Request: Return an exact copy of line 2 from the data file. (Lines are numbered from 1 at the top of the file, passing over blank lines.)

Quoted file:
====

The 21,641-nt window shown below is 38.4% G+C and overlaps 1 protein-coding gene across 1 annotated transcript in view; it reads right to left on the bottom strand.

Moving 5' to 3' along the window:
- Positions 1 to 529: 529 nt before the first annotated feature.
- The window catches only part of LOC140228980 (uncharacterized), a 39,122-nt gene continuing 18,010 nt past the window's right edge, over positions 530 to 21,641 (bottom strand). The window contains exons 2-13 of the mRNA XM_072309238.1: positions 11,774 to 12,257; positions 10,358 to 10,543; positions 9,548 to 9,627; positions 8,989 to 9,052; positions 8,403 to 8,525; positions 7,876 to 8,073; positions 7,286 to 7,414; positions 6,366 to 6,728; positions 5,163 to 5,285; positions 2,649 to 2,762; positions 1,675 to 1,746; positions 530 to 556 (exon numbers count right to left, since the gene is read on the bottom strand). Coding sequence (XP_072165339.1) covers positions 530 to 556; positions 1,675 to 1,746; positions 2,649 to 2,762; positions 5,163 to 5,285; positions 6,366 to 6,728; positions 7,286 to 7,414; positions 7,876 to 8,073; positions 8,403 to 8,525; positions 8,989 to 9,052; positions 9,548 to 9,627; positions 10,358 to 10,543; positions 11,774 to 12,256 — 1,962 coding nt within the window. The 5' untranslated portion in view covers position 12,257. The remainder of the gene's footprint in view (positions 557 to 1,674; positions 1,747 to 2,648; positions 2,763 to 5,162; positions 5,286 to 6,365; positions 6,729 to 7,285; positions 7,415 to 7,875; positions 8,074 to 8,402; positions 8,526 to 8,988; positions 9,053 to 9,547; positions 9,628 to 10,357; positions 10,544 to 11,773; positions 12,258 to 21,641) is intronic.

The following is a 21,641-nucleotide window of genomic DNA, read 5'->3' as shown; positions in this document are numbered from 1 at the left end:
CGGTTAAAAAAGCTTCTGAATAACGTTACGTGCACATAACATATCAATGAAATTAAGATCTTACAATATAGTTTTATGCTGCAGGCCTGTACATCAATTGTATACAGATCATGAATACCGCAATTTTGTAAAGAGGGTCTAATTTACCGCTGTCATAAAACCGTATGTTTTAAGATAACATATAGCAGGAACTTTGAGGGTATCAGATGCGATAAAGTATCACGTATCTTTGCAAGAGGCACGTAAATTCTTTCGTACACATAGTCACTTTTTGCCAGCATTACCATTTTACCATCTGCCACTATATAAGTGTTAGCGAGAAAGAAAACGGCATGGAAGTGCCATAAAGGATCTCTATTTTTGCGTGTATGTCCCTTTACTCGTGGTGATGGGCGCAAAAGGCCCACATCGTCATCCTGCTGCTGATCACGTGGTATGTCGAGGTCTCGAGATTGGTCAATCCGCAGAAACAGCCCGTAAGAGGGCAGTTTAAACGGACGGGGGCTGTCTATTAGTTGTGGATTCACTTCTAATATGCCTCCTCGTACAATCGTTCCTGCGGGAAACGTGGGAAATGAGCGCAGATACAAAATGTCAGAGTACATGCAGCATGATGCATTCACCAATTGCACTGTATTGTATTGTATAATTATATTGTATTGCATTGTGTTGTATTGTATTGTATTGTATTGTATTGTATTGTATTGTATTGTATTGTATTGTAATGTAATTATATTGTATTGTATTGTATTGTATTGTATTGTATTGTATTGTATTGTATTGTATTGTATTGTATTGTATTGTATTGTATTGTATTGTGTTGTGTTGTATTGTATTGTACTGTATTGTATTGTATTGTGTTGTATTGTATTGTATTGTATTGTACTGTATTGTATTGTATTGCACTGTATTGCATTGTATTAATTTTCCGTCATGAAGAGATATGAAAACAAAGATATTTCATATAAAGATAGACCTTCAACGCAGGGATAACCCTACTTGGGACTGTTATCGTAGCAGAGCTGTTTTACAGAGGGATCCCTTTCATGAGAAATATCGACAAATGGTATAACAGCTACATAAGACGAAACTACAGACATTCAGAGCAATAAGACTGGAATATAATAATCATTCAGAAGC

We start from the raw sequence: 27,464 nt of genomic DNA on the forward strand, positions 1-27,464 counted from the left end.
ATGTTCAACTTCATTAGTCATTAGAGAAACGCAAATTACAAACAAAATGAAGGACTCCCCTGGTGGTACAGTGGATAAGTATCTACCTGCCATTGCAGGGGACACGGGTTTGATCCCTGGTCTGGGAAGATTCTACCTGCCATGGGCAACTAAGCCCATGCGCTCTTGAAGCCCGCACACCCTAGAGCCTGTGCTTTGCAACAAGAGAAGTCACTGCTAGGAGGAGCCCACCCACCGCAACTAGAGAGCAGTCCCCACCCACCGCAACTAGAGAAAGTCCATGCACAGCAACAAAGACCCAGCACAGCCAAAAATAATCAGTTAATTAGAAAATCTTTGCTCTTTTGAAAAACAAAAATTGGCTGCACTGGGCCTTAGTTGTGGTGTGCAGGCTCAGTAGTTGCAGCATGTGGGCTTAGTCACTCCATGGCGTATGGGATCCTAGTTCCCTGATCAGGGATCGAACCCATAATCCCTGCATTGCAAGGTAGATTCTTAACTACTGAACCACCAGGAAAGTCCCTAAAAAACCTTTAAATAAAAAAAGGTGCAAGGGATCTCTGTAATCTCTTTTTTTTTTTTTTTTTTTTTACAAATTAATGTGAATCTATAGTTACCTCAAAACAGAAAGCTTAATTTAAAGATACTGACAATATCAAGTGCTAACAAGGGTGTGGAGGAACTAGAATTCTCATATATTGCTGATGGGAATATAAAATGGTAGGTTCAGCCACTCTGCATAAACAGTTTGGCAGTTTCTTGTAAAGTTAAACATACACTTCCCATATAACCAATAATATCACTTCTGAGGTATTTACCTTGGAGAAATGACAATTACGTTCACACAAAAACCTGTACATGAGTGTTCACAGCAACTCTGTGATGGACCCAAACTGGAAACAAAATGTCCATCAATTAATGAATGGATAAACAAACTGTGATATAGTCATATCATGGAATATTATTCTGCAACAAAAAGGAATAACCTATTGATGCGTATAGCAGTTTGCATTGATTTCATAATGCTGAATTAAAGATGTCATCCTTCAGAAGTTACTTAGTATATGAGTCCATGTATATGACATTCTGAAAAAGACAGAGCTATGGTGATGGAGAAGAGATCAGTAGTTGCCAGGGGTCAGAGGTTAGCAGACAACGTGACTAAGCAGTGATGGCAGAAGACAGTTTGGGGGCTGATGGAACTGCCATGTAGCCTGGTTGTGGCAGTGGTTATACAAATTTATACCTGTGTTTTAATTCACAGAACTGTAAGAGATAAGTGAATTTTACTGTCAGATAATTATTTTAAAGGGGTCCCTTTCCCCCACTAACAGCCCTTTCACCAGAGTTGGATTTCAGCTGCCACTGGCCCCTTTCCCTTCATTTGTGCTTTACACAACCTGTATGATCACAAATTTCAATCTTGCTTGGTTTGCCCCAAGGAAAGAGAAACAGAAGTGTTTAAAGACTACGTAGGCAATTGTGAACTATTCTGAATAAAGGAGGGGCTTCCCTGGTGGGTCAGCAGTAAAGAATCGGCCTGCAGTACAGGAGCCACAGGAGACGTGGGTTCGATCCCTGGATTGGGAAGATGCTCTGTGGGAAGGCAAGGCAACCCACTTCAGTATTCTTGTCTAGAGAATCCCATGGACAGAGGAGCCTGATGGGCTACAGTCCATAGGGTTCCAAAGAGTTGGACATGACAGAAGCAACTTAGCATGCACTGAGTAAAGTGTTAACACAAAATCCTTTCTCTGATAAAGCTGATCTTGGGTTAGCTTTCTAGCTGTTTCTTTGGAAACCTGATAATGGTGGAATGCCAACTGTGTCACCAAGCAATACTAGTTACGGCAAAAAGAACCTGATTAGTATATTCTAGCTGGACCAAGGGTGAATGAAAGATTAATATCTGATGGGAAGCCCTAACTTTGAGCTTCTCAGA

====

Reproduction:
Moving 5' to 3' along the window: